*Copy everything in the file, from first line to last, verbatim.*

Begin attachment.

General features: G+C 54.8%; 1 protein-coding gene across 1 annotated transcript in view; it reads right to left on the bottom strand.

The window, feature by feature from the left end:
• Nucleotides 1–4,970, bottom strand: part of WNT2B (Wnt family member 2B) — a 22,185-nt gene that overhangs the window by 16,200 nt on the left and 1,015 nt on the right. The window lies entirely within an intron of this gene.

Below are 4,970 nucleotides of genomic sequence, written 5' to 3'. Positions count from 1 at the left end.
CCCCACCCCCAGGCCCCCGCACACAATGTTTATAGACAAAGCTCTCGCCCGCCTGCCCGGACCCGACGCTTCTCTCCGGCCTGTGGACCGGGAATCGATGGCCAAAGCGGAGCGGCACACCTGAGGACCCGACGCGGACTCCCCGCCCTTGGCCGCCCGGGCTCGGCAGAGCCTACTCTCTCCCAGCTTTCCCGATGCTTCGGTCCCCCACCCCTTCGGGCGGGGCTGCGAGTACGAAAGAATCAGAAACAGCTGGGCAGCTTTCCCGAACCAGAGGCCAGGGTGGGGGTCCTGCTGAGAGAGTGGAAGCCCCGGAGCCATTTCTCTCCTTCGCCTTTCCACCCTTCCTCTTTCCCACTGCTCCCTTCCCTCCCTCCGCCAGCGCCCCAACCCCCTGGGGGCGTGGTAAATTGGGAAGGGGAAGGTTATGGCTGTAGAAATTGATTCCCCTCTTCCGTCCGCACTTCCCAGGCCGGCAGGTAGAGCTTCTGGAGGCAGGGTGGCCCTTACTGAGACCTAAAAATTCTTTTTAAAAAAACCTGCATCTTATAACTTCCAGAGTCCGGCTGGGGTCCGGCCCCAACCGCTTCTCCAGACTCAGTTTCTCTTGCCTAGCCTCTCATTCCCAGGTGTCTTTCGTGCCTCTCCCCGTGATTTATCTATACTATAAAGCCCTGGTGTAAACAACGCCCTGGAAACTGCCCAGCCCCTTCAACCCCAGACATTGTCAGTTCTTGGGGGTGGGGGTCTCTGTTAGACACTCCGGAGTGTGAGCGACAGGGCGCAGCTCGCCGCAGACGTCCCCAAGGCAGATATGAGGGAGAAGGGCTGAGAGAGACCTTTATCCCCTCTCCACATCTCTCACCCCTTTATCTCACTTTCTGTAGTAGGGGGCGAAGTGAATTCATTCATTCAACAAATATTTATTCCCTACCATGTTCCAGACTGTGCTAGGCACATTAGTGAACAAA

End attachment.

General features: G+C 54.8%; 1 protein-coding gene across 1 annotated transcript in view; it reads right to left on the bottom strand.

The window, feature by feature from the left end:
• Nucleotides 1–4,970, bottom strand: part of WNT2B (Wnt family member 2B) — a 22,185-nt gene that overhangs the window by 16,200 nt on the left and 1,015 nt on the right. The window lies entirely within an intron of this gene.

Below are 4,970 nucleotides of genomic sequence, written 5' to 3'. Positions count from 1 at the left end.
CCCCACCCCCAGGCCCCCGCACACAATGTTTATAGACAAAGCTCTCGCCCGCCTGCCCGGACCCGACGCTTCTCTCCGGCCTGTGGACCGGGAATCGATGGCCAAAGCGGAGCGGCACACCTGAGGACCCGACGCGGACTCCCCGCCCTTGGCCGCCCGGGCTCGGCAGAGCCTACTCTCTCCCAGCTTTCCCGATGCTTCGGTCCCCCACCCCTTCGGGCGGGGCTGCGAGTACGAAAGAATCAGAAACAGCTGGGCAGCTTTCCCGAACCAGAGGCCAGGGTGGGGGTCCTGCTGAGAGAGTGGAAGCCCCGGAGCCATTTCTCTCCTTCGCCTTTCCACCCTTCCTCTTTCCCACTGCTCCCTTCCCTCCCTCCGCCAGCGCCCCAACCCCCTGGGGGCGTGGTAAATTGGGAAGGGGAAGGTTATGGCTGTAGAAATTGATTCCCCTCTTCCGTCCGCACTTCCCAGGCCGGCAGGTAGAGCTTCTGGAGGCAGGGTGGCCCTTACTGAGACCTAAAAATTCTTTTTAAAAAAACCTGCATCTTATAACTTCCAGAGTCCGGCTGGGGTCCGGCCCCAACCGCTTCTCCAGACTCAGTTTCTCTTGCCTAGCCTCTCATTCCCAGGTGTCTTTCGTGCCTCTCCCCGTGATTTATCTATACTATAAAGCCCTGGTGTAAACAACGCCCTGGAAACTGCCCAGCCCCTTCAACCCCAGACATTGTCAGTTCTTGGGGGTGGGGGTCTCTGTTAGACACTCCGGAGTGTGAGCGACAGGGCGCAGCTCGCCGCAGACGTCCCCAAGGCAGATATGAGGGAGAAGGGCTGAGAGAGACCTTTATCCCCTCTCCACATCTCTCACCCCTTTATCTCACTTTCTGTAGTAGGGGGCGAAGTGAATTCATTCATTCAACAAATATTTATTCCCTACCATGTTCCAGACTGTGCTAGGCACATTAGTGAACAAA